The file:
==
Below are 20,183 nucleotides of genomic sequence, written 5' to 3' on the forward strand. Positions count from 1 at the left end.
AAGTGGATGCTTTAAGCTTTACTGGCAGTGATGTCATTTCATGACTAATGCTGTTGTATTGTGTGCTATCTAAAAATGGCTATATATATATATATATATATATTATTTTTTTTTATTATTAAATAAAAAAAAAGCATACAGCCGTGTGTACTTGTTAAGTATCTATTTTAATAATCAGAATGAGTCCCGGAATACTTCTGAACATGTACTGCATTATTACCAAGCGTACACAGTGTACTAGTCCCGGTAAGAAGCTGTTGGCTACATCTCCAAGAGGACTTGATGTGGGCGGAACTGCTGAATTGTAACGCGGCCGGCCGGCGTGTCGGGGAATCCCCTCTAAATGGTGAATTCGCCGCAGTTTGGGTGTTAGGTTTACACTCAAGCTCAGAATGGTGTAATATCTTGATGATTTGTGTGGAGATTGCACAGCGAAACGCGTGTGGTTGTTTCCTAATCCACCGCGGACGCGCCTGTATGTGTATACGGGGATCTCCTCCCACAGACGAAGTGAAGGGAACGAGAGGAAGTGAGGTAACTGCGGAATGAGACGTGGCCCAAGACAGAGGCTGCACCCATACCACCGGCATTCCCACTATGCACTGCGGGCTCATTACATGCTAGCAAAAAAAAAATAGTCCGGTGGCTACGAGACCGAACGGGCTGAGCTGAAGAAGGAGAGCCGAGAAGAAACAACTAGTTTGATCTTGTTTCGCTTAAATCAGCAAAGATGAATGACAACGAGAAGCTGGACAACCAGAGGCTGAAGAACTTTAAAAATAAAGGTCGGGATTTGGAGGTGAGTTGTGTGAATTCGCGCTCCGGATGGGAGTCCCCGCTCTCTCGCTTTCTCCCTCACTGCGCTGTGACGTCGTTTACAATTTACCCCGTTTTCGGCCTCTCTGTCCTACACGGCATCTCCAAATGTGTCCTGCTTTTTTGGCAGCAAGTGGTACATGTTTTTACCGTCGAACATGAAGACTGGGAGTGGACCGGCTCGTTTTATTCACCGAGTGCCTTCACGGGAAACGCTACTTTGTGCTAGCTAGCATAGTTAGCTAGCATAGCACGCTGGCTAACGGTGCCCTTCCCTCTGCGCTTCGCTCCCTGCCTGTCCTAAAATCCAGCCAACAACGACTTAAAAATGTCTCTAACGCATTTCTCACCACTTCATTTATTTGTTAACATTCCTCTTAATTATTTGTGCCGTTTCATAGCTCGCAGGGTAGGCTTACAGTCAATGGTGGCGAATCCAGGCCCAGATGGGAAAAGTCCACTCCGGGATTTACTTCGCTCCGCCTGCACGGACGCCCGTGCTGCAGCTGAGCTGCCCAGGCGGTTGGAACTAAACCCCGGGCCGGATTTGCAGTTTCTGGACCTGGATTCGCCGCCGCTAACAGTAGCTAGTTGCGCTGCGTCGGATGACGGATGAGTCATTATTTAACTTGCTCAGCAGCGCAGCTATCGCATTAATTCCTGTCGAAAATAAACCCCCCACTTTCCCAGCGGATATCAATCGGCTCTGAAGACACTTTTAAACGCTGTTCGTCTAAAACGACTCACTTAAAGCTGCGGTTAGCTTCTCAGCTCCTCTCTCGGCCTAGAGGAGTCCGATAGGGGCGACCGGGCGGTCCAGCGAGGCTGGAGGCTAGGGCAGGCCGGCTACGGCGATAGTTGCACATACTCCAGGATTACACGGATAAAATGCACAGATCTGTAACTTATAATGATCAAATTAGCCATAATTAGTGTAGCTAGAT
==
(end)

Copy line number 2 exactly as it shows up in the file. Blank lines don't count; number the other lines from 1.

AAGTGGATGCTTTAAGCTTTACTGGCAGTGATGTCATTTCATGACTAATGCTGTTGTATTGTGTGCTATCTAAAAATGGCTATATATATATATATATATATATTATTTTTTTTTATTATTAAATAAAAAAAAAGCATACAGCCGTGTGTACTTGTTAAGTATCTATTTTAATAATCAGAATGAGTCCCGGAATACTTCTGAACATGTACTGCATTATTACCAAGCGTACACAGTGTACTAGTCCCGGTAAGAAGCTGTTGGCTACATCTCCAAGAGGACTTGATGTGGGCGGAACTGCTGAATTGTAACGCGGCCGGCCGGCGTGTCGGGGAATCCCCTCTAAATGGTGAATTCGCCGCAGTTTGGGTGTTAGGTTTACACTCAAGCTCAGAATGGTGTAATATCTTGATGATTTGTGTGGAGATTGCACAGCGAAACGCGTGTGGTTGTTTCCTAATCCACCGCGGACGCGCCTGTATGTGTATACGGGGATCTCCTCCCACAGACGAAGTGAAGGGAACGAGAGGAAGTGAGGTAACTGCGGAATGAGACGTGGCCCAAGACAGAGGCTGCACCCATACCACCGGCATTCCCACTATGCACTGCGGGCTCATTACATGCTAGCAAAAAAAAAATAGTCCGGTGGCTACGAGACCGAACGGGCTGAGCTGAAGAAGGAGAGCCGAGAAGAAACAACTAGTTTGATCTTGTTTCGCTTAAATCAGCAAAGATGAATGACAACGAGAAGCTGGACAACCAGAGGCTGAAGAACTTTAAAAATAAAGGTCGGGATTTGGAGGTGAGTTGTGTGAATTCGCGCTCCGGATGGGAGTCCCCGCTCTCTCGCTTTCTCCCTCACTGCGCTGTGACGTCGTTTACAATTTACCCCGTTTTCGGCCTCTCTGTCCTACACGGCATCTCCAAATGTGTCCTGCTTTTTTGGCAGCAAGTGGTACATGTTTTTACCGTCGAACATGAAGACTGGGAGTGGACCGGCTCGTTTTATTCACCGAGTGCCTTCACGGGAAACGCTACTTTGTGCTAGCTAGCATAGTTAGCTAGCATAGCACGCTGGCTAACGGTGCCCTTCCCTCTGCGCTTCGCTCCCTGCCTGTCCTAAAATCCAGCCAACAACGACTTAAAAATGTCTCTAACGCATTTCTCACCACTTCATTTATTTGTTAACATTCCTCTTAATTATTTGTGCCGTTTCATAGCTCGCAGGGTAGGCTTACAGTCAATGGTGGCGAATCCAGGCCCAGATGGGAAAAGTCCACTCCGGGATTTACTTCGCTCCGCCTGCACGGACGCCCGTGCTGCAGCTGAGCTGCCCAGGCGGTTGGAACTAAACCCCGGGCCGGATTTGCAGTTTCTGGACCTGGATTCGCCGCCGCTAACAGTAGCTAGTTGCGCTGCGTCGGATGACGGATGAGTCATTATTTAACTTGCTCAGCAGCGCAGCTATCGCATTAATTCCTGTCGAAAATAAACCCCCCACTTTCCCAGCGGATATCAATCGGCTCTGAAGACACTTTTAAACGCTGTTCGTCTAAAACGACTCACTTAAAGCTGCGGTTAGCTTCTCAGCTCCTCTCTCGGCCTAGAGGAGTCCGATAGGGGCGACCGGGCGGTCCAGCGAGGCTGGAGGCTAGGGCAGGCCGGCTACGGCGATAGTTGCACATACTCCAGGATTACACGGATAAAATGCACAGATCTGTAACTTATAATGATCAAATTAGCCATAATTAGTGTAGCTAGAT